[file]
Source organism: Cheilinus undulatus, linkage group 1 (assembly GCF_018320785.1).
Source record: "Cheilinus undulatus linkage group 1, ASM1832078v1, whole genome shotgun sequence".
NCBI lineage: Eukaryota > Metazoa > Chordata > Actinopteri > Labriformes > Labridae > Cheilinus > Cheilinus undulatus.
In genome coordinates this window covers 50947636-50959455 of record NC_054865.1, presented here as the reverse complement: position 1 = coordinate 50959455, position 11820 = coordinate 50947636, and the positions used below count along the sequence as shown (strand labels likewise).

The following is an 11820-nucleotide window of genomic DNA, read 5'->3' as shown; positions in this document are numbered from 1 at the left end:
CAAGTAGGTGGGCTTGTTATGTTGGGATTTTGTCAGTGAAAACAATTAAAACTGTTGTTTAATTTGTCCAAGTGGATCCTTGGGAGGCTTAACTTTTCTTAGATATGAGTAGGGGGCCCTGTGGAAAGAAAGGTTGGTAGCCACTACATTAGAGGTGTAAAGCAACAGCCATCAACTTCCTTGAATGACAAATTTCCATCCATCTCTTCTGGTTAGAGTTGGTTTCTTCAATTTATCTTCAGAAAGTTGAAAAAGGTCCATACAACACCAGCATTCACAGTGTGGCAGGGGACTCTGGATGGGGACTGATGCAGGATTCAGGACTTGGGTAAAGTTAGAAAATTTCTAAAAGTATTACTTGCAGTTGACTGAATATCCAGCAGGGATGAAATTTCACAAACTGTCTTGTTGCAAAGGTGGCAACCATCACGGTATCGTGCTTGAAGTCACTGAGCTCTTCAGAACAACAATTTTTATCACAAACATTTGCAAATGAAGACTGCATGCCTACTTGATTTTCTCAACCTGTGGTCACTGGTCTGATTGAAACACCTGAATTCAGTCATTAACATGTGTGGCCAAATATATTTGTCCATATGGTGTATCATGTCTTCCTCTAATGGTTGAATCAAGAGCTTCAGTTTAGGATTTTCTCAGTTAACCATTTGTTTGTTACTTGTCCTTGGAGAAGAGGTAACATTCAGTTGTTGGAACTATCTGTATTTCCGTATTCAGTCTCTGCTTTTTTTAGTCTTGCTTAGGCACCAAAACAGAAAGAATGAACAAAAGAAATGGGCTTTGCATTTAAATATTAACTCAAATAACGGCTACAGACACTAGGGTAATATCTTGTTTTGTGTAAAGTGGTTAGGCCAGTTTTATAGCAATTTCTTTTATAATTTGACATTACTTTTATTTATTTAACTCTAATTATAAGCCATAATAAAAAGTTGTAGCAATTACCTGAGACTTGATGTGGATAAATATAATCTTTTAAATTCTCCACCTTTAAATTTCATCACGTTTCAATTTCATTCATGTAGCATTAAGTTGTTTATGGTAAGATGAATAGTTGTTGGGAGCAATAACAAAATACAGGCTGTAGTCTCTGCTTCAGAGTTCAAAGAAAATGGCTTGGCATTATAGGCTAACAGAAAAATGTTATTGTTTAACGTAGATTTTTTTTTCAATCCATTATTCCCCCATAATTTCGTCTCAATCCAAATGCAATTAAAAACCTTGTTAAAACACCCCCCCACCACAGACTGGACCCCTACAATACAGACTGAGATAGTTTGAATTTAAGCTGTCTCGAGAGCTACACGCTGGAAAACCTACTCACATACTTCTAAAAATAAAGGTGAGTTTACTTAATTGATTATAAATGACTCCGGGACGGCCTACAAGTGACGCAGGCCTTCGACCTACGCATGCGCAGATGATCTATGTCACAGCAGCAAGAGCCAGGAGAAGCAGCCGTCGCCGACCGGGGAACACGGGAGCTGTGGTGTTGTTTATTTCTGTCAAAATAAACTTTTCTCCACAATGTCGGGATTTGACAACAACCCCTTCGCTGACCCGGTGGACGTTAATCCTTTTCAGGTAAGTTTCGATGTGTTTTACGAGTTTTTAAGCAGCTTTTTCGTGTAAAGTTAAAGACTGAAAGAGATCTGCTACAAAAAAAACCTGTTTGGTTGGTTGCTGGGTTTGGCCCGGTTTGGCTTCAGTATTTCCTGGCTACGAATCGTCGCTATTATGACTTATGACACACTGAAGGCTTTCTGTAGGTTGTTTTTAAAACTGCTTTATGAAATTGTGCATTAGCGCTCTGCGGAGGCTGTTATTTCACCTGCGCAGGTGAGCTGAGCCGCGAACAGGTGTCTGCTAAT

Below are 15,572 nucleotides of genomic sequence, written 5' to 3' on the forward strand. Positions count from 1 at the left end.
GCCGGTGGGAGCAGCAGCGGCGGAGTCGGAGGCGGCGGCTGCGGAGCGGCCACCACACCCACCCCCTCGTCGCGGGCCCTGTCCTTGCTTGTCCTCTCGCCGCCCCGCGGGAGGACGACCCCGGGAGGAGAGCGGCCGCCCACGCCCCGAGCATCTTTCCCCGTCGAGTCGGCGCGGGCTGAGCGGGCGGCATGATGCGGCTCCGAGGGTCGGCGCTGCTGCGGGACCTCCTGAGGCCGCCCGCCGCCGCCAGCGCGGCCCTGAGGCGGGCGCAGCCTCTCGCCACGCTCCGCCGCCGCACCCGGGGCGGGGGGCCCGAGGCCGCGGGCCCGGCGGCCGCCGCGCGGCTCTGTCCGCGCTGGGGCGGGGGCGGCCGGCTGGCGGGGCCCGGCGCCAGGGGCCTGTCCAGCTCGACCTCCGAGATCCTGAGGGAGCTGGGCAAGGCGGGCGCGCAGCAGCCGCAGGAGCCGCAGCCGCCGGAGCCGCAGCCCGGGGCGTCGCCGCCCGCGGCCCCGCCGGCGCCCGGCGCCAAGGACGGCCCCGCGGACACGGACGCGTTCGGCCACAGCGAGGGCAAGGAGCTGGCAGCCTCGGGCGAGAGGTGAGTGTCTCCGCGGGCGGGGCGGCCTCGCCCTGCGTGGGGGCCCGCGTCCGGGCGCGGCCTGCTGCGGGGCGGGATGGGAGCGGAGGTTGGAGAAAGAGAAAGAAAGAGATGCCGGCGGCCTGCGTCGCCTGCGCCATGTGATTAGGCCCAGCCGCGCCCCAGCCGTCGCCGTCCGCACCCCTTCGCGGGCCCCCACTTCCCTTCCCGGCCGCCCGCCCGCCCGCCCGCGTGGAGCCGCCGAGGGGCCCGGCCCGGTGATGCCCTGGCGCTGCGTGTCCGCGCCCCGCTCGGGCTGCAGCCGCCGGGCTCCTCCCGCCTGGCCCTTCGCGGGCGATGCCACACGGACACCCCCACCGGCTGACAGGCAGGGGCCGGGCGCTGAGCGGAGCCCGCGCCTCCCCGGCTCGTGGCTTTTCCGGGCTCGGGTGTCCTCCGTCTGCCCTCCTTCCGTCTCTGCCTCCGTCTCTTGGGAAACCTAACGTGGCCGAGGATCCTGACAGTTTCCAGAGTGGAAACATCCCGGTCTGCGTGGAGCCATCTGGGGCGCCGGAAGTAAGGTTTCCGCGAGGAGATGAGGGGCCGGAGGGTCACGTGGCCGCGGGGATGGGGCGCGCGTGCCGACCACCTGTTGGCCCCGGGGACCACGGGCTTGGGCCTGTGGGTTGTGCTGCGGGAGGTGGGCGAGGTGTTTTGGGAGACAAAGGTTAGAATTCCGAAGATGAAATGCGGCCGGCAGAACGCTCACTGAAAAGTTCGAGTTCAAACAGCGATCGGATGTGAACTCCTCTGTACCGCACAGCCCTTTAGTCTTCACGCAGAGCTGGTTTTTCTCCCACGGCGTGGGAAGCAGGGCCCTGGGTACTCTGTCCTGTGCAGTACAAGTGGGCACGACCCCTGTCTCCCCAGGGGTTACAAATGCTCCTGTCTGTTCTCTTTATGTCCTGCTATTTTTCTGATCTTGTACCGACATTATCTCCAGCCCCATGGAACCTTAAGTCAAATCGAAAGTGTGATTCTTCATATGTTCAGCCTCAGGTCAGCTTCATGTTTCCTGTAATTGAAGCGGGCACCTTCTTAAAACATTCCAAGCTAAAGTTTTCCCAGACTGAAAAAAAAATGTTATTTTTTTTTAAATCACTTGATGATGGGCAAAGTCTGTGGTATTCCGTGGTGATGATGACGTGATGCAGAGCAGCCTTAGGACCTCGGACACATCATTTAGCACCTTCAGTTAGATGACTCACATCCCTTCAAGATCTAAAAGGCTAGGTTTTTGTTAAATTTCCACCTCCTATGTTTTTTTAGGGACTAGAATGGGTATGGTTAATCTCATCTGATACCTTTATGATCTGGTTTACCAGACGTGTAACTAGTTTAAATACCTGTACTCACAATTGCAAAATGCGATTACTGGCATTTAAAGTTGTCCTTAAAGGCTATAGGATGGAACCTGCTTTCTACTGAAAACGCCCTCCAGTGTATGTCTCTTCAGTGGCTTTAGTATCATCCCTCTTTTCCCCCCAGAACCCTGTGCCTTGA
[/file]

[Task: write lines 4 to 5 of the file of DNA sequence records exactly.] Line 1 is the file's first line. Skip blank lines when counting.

In genome coordinates this window covers 50947636-50959455 of record NC_054865.1, presented here as the reverse complement: position 1 = coordinate 50959455, position 11820 = coordinate 50947636, and the positions used below count along the sequence as shown (strand labels likewise).

The following is an 11820-nucleotide window of genomic DNA, read 5'->3' as shown; positions in this document are numbered from 1 at the left end: